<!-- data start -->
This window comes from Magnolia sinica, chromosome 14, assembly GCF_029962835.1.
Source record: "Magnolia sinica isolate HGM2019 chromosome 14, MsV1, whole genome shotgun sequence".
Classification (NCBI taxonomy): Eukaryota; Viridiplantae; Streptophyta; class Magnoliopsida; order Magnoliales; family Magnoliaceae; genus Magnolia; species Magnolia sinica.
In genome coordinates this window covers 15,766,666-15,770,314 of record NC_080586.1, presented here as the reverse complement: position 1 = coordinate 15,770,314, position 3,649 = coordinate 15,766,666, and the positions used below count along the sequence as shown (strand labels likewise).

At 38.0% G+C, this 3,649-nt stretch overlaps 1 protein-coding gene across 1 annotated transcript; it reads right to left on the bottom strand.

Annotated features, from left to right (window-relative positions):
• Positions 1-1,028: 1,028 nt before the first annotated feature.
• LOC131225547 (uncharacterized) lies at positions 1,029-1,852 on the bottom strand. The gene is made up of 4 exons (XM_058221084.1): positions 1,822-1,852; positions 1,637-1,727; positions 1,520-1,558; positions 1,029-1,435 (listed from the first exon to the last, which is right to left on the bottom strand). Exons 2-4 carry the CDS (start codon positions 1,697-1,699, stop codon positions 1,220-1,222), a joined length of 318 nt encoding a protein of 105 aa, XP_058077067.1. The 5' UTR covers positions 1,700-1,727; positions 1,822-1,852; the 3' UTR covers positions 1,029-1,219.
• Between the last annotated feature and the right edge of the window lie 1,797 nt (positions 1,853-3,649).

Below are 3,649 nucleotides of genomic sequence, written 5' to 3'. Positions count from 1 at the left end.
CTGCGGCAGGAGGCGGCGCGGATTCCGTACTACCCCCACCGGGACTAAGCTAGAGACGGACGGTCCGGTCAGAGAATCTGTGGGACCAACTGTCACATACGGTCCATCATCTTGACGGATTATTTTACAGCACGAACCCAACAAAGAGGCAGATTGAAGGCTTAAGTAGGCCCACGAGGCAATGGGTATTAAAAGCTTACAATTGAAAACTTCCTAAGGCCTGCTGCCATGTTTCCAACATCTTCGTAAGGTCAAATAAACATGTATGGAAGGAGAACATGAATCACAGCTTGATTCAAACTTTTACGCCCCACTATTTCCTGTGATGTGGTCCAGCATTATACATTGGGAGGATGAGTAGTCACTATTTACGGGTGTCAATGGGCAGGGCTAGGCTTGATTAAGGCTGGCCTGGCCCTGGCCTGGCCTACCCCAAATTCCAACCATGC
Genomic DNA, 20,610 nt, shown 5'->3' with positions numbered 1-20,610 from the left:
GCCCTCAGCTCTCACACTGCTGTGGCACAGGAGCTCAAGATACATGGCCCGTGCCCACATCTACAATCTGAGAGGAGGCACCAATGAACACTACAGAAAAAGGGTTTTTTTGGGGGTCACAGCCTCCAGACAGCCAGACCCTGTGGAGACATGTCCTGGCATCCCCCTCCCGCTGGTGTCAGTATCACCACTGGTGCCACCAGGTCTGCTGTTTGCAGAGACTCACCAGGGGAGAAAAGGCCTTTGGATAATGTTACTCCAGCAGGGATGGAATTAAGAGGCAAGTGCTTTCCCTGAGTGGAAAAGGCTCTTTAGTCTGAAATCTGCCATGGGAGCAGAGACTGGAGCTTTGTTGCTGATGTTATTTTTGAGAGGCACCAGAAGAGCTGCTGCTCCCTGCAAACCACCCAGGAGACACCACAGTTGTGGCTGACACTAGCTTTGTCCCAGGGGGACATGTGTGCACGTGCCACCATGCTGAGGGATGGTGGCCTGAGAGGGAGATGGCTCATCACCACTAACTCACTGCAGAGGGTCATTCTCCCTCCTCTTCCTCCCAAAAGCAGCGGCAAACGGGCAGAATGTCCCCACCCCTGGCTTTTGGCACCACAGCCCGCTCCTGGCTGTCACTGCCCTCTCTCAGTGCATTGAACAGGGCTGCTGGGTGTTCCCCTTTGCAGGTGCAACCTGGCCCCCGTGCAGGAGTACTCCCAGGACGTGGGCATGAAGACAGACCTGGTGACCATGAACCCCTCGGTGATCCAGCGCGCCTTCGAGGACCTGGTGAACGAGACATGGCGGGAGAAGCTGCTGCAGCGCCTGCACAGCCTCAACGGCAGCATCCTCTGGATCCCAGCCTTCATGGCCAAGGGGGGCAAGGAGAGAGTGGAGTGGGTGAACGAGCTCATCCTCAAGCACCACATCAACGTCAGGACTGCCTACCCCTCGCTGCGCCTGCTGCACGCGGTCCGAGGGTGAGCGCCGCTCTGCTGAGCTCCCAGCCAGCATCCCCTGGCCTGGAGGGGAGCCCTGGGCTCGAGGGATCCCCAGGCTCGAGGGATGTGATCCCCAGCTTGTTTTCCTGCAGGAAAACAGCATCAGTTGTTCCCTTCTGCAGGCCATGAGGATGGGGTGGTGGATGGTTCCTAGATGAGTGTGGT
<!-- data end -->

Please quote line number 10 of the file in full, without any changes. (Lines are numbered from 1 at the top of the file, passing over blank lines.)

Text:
Below are 3,649 nucleotides of genomic sequence, written 5' to 3'. Positions count from 1 at the left end.